We're teaching about and using covered call strategies in the new Motley Fool Pro real-money investment service. We're also building a long-term stock portfolio and using other option strategies for income and better buy and sell prices on our stocks. If you would like to learn more, simply enter your email below.

Fool analyst Jeff Fischer owns none of the securities mentioned in this article. Johnson & Johnson, PepsiCo, and McCormick & Co. are Income Investor selections. 3M and Coca-Cola are Inside Value selections. The Motley Fool owns shares of Procter & Gamble. The Fool has a disclosure policy.


Read/Post Comments (8) | Recommend This Article (157)

Comments from our Foolish Readers

Help us keep this a respectfully Foolish area! This is a place for our readers to discuss, debate, and learn more about the Foolish investing topic you read about above. Help us keep it clean and safe. If you believe a comment is abusive or otherwise violates our Fool's Rules, please report it via the Report this Comment Report this Comment icon found on every comment.

  • Report this Comment On January 10, 2009, at 12:40 PM, KDohermann wrote:

    Thanks for explaining this concept so simply. I used to work for a financial planner and was always thoroughly confused by his explanation of concepts like this. Thanks for the enlightenment and opportunity to prosper even further.

    Speaking of my love for the Fool. I recently decided to get life insurance and guess where I learned everything that I ever wanted to know ... fool.com of course. I love this site!

  • Report this Comment On January 10, 2009, at 9:20 PM, Padrego wrote:

    Are dividends from your stock still qualified (for reduced tax rate) if you are covering calls with that stock?

  • Report this Comment On January 12, 2009, at 11:45 AM, TMFFischer wrote:

    '08 - Congratulations on graduating, and thank you for your comments!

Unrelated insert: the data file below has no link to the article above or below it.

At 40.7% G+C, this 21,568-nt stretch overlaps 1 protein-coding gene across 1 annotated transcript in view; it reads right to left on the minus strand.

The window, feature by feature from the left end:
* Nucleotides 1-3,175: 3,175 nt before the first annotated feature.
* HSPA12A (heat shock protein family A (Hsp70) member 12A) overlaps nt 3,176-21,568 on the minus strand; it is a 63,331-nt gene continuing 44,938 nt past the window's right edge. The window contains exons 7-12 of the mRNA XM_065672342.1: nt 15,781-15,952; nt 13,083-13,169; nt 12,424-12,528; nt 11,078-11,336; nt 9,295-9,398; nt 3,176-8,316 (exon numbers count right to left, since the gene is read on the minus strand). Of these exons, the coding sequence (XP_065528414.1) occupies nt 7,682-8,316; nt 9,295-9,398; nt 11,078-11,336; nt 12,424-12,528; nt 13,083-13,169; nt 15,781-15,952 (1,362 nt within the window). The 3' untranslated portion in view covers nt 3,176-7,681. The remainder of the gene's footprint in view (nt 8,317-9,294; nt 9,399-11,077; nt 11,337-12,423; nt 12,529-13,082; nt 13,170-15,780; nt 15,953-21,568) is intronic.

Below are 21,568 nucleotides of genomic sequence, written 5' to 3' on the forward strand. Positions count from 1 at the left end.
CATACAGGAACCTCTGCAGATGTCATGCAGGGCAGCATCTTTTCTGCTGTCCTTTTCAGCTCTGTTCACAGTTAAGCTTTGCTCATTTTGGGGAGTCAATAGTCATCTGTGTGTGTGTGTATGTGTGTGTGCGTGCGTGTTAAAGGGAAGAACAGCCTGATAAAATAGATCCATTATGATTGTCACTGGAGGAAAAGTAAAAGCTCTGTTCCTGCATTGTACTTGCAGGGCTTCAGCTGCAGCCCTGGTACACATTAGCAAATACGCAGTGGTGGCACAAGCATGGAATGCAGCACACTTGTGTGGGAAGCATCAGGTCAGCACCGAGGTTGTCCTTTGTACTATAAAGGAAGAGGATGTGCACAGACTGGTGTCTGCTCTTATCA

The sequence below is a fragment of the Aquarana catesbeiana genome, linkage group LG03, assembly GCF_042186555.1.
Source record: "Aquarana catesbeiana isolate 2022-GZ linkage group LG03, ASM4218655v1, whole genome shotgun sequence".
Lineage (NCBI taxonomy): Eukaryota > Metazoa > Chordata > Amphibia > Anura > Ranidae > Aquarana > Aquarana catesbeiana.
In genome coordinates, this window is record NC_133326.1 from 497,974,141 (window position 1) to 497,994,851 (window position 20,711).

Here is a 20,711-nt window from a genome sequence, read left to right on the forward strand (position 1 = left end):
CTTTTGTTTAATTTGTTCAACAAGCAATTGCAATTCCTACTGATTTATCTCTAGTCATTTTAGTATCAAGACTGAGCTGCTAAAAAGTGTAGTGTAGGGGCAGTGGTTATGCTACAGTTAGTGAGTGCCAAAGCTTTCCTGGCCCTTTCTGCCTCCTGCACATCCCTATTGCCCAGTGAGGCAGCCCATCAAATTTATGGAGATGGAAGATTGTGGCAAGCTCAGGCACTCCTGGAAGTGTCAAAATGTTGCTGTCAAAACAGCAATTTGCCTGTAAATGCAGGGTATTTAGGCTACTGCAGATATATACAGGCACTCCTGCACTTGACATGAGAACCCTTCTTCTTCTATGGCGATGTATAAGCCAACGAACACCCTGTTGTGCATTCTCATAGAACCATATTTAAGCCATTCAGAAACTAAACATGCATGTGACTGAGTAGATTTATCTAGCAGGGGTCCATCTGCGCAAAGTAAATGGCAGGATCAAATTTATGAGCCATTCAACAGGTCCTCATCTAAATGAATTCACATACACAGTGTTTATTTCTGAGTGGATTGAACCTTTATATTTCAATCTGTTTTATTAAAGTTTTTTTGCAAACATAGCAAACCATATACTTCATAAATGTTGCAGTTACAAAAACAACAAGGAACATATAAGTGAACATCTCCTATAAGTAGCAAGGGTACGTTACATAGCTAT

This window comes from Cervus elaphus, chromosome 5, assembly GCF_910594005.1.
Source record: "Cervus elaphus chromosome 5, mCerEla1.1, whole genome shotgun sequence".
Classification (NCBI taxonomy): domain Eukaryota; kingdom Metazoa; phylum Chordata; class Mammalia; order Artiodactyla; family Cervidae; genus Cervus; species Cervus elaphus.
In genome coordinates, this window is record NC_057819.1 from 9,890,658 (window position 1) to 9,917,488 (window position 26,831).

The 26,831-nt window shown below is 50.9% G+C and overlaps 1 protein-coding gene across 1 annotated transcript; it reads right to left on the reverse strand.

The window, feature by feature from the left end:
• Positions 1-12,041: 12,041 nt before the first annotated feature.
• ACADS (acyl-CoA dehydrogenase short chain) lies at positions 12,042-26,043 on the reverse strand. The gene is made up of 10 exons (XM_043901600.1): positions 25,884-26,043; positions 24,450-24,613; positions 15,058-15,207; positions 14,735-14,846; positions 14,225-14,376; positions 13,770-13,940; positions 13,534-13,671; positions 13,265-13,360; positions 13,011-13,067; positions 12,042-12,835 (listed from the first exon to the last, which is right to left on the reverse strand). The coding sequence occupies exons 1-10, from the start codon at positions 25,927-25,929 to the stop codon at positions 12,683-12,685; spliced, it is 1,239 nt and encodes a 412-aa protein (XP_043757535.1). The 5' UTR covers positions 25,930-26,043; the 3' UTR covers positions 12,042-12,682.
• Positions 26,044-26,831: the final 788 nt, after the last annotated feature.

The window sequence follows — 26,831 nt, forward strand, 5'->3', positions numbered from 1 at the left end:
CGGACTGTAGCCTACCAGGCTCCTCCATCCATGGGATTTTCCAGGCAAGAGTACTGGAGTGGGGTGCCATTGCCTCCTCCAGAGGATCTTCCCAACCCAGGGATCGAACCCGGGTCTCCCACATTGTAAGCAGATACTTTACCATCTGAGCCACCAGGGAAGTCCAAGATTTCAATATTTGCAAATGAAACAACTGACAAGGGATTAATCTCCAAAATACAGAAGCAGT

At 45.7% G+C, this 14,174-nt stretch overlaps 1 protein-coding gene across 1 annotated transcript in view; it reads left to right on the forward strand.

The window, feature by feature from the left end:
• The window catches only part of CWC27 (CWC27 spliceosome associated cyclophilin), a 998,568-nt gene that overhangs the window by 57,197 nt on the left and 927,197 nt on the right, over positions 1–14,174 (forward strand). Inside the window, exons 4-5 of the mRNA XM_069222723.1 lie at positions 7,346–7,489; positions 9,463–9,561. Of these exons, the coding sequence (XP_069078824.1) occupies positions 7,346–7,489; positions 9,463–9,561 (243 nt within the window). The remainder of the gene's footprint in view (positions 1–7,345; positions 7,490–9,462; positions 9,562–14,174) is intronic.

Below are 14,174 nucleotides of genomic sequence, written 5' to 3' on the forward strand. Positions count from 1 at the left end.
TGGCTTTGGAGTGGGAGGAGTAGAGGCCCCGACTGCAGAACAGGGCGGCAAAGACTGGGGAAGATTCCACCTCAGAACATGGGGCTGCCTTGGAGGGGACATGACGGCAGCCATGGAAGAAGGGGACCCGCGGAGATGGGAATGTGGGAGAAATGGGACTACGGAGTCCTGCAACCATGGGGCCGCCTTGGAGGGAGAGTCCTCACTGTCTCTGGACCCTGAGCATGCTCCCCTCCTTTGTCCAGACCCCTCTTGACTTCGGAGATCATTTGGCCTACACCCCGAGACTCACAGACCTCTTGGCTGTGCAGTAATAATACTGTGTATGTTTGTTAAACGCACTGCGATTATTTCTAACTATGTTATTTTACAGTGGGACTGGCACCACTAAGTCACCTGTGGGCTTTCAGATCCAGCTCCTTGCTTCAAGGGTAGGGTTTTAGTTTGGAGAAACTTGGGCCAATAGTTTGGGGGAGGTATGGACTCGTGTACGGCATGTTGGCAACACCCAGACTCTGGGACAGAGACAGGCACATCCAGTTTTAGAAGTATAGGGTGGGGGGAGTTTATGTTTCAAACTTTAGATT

Padrego: I believe writing covered calls on a stock does not change how the dividends are taxed, but you should ask your broker or a tax expert to be sure. Best, Jeff

  • Report this Comment On January 12, 2009, at 7:41 PM, EBerg13 wrote:

    When talking about high income stocks, what about Royalty Trusts or American trusts like BPT and Mesabi Range Trust. BPT is paying 14% at present and Mesabi is at almost 25% on a 4.4 P/E

    I wish someone would discuss these more. Info is very hard to find.

  • Report this Comment On January 14, 2009, at 11:37 AM, jt20002009 wrote:

    Hi, I'm sorry for my english. I just want to say that articles like this make people sufer and loose and helps to send us directly to the desastrous that we are in. A simple scenario is not suposed in the article. Ok, you buy the stock for $30, you sell the call option for $3, and what happens if the stock, 3 months later, finishs at $15? Impossible? Well, see NVDA, AAPL, PBR See WMT a few days ago!!!!! loosing 7 % in ONE DAY!

    Please, don't do it any more.

  • Report this Comment On January 15, 2009, at 9:54 AM, teebob21 wrote:

    JT -

    Fluctuations of share price are an inherent risk any time you purchase a stock. If you are uncomfortable with that, you should not be investing in equities. For the dividend income investor, a 50% fall in share price would be great news. 3M is a good buy when it's paying 3.5% with a P/E of 11, it would be an incredible bargain if the price were to fall 50%, and the stock was paying 7% annual dividend yield. An income investor does not care one bit about day-to-day fluctuations of price, and should buy more of these blue chip stocks on such a hard fall (provided that the fundamentals continue to be strong).

    As for writing the covered calls, it is clear from the article that even with the capital loss of a 50% price cut, the call writer will be assured of his income from writing the calls in every situation except when the stock surges above his chosen strike price.

    The true risk in this strategy (in my opinion) comes from writing calls for shares at a price that would not result in a capital gain sufficient to make investments capable of replacing the loss of dividend income. If I sell $10,000 of a stock paying 5% a year with a gain of $250 on the sale, I still would need to make up the $250 of income I would have otherwise earned by holding tight. I'd now need to find an investment paying 2.5% or better.

    This is a solid approach to income investing. Stay Foolish, and don't be greedy and this works nicely.

  • Report this Comment On July 24, 2012, at 11:18 PM, nolte1231234 wrote:

    Jeff,

    I've been doing some digging on good stocks with high, proven, sustainable dividends and came across this old article. Have you written anything recently with an updated list of good candidates? I know WM is one good one...

    Thanks,

    Nick

  • Report this Comment On July 24, 2012, at 11:23 PM, nolte1231234 wrote:

    I meant to say I've been searching for stocks with high, sustainable dividends that are good candidates for the covered call strategy.

    Thanks,

    Nick